In a sense, McAlmon had been my first patron. He had been the one who had peddled my stories around. Outrageous as he was, I did like him. No matter what McAlmon did, or how angry I got at him, I liked him. And if Jorgenson should come over and punch him on the nose, what choice did I have? But I was not a man who liked testing his courage. I hated it. Whenever some occasion arose that was to be a test of my courage I became gloomy and very quiet, and if, out of deference to my pride, I knew I would have to go through with it, I became almost inert. I did whisper bitterly, “I suppose I’m to look after the big guy.” When McAlmon didn’t answer, I knew how he“was suffering from the indignity of his position, so I added, “If they come over here you keep your eye on the little guy, eh?”

The tables weren’t crowded. There would be some room to move around if I could get from behind the table, I told myself. I had to have room to move around. Nervous and gloomy though I was, I prepared the campaign. Then I saw that big Jorgenson at the bar was talking to Jimmy. And I seemed to hear the conversation, or rather what I hoped might be the conversation, as Jorgenson looked over at our table and turned to Jimmy. Jorgenson would be saying,“Who’s the guy sitting with McAlmon?” and I prayed that Jimmy would say, “Him! He always comes in here with Hemingway after they’ve been boxing. And Hemingway always has a cut mouth.” Why shouldn’t Jimmy say this to Jorgenson? Hey, Jimmy, look over at me. I’ll smile and wave to you, I thought.

I don’t know what Jimmy talked about, but big Jorgenson, listening, would look over at our table and try to grin derisively. Watching him, I met his eyes with what I hoped was cold aristocratic disdain. Jorgenson and his friend went on whispering. Laughing and joking, they would both turn and stare at McAlmon. Ah, but the great thing was they didn’t get off their stools. At our table there had been no further conversation at all. Finally Jorgenson and his little friend, both with a weary, bored , yet self-conscious air, said good night to Jimmy. They left without a single belligerent glance in our direction.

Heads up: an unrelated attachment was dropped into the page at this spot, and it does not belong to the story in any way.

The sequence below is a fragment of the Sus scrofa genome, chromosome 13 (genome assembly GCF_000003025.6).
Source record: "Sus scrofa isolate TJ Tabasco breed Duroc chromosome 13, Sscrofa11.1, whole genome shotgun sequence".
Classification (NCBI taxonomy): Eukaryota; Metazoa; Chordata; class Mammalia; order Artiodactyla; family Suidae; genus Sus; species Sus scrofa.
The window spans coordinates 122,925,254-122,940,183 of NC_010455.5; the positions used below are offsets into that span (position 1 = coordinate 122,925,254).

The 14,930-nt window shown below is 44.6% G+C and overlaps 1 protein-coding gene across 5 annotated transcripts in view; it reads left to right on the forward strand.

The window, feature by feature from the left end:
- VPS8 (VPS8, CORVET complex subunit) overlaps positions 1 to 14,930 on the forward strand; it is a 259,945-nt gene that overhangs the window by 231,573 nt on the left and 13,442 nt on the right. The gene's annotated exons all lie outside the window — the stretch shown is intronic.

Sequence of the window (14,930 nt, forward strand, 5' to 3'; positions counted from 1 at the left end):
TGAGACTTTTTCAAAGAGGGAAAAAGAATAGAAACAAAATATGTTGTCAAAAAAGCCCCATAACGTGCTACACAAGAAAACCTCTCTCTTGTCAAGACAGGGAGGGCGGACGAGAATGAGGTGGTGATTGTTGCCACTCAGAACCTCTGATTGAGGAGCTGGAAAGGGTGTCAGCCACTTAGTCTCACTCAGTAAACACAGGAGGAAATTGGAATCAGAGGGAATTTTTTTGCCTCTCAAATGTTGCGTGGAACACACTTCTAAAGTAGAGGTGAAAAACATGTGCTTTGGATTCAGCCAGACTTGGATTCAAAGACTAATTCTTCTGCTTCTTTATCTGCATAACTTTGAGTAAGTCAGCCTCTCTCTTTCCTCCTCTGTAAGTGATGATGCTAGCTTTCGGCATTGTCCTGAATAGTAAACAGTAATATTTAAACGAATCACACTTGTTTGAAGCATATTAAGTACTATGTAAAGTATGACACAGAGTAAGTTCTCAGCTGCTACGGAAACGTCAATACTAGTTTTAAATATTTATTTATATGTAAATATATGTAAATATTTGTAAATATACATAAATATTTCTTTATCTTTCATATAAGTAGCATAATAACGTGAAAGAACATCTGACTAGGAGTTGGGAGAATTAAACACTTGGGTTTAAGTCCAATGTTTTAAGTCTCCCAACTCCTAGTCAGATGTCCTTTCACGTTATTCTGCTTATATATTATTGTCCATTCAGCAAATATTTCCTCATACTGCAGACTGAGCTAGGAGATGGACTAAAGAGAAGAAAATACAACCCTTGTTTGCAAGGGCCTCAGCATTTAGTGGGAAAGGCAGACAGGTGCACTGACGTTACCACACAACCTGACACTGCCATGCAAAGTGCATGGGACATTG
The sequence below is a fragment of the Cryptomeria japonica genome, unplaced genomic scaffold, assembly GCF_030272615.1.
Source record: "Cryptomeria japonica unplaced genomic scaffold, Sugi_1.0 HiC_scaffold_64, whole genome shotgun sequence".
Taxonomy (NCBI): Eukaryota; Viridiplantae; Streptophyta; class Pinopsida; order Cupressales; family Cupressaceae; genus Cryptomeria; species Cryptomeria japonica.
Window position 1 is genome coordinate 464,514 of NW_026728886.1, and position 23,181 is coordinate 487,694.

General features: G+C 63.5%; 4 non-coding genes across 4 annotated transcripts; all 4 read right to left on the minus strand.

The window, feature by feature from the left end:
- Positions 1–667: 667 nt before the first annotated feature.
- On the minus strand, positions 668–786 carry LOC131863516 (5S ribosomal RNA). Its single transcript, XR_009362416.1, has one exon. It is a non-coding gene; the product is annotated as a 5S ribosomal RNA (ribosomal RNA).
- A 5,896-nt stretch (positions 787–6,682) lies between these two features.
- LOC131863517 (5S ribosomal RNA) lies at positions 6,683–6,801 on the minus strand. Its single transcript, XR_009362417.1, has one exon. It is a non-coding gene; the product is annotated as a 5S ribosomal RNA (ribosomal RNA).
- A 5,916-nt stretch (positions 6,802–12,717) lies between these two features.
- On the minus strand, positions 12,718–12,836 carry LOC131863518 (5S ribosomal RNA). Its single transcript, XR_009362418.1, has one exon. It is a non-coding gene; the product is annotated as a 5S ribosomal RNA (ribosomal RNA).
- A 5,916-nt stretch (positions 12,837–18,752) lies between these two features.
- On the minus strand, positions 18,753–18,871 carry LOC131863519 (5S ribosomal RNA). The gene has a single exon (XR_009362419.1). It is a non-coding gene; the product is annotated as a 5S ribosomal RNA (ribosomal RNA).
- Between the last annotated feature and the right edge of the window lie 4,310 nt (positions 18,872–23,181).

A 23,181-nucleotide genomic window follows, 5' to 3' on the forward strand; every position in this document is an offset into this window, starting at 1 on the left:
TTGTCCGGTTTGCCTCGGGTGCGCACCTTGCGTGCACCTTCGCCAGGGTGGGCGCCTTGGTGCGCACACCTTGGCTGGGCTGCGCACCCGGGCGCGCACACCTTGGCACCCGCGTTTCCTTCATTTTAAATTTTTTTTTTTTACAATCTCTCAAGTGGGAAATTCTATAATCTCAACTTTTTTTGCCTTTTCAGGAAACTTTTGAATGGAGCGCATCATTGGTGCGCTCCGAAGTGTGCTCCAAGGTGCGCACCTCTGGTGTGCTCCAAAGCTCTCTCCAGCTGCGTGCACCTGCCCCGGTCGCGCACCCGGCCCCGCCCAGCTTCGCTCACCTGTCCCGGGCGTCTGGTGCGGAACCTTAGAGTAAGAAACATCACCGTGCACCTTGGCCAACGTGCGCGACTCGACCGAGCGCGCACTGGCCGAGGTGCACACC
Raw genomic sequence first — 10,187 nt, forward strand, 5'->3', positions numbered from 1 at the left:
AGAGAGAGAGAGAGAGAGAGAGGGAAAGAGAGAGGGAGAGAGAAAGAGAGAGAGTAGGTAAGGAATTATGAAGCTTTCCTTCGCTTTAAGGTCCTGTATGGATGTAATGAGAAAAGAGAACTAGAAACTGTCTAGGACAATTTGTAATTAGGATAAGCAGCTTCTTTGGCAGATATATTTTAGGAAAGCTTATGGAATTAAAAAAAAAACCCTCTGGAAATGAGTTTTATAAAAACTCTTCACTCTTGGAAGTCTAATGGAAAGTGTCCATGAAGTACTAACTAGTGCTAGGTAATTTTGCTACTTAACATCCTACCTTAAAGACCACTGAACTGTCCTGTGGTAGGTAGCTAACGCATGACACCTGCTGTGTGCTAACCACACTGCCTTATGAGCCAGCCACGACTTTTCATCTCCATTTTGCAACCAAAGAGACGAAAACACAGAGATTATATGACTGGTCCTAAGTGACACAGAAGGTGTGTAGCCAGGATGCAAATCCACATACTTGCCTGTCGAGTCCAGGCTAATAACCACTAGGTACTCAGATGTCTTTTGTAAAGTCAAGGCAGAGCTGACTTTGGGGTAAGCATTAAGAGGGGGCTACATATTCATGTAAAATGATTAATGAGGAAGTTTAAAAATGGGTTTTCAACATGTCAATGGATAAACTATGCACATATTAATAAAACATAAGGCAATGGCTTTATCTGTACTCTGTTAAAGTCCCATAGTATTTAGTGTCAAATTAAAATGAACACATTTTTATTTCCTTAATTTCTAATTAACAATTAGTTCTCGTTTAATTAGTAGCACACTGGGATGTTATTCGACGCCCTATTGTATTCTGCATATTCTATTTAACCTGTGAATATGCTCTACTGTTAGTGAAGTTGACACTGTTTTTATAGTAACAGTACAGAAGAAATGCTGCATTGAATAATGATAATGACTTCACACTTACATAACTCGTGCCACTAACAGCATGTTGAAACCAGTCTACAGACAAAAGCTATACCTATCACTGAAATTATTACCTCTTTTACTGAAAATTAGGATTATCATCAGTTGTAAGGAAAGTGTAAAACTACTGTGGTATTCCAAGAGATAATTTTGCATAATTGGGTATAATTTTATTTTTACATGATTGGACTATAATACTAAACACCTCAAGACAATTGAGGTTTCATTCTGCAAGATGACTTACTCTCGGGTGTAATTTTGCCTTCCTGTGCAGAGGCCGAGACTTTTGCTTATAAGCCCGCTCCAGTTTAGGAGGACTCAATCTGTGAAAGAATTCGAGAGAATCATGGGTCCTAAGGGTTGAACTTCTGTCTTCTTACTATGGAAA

I sighed with relief. McAlmon, too, enjoyed a quiet relaxing moment. Then he became himself again. The old knowing, superior and contented little grin came on his face. It struck me that he was consoling himself in his humiliating position with the knowledge that he had known what would happen, had planned it beautifully, had out-thought, out-manoeuvered big Jorgenson. Anyway, there he was, safe and sound and lordly again, rejoicing in the absurdity of the situation. We had a drink. It’s too bad big Jorgenson wasn’t famous. He was a mystery story writer, I believe. If he had been famous, McAlmon could have told the story, told how he had outwitted him and made him behave like a puppet, and with the story dragged him down. A good story, one that got close attention and was eagerly repeated, was one that made a distinguished friend look ridiculous.

We all gossiped, I suppose, and malice is more to be enjoyed than the celebration of virtue. McAlmon would even take a crack at his friend Joyce. “One good thing about you is you’re not influenced by Joyce,” he said to me. “Let Joyce have his Irish tenor prose.” A man had to stand up under this general belittlement. The good ones did. It could be said that Ernest, taking the attitude he did to Scott, was belittling him. Of course he was. But Scott stood up under it. I mean as a person he stood up. I never heard him make a single derogatory remark about Ernest. There is a story that he had some kind of envy of Ernest’s great writing skill. It can’t be true. My two friends may not have been seeing each other, and one, Scott, might be feeling hurt and rejected, but the personal loyalty he seemed so desperately bent on offering to Ernest used to embarrass me.

Next Chapter 25

Published as That Summer In Paris: Memories of Tangled Friendships with Ernest Hemingway and Scott Fitzgerald by Morley Callaghan (New York: Coward-Mccann, 1963).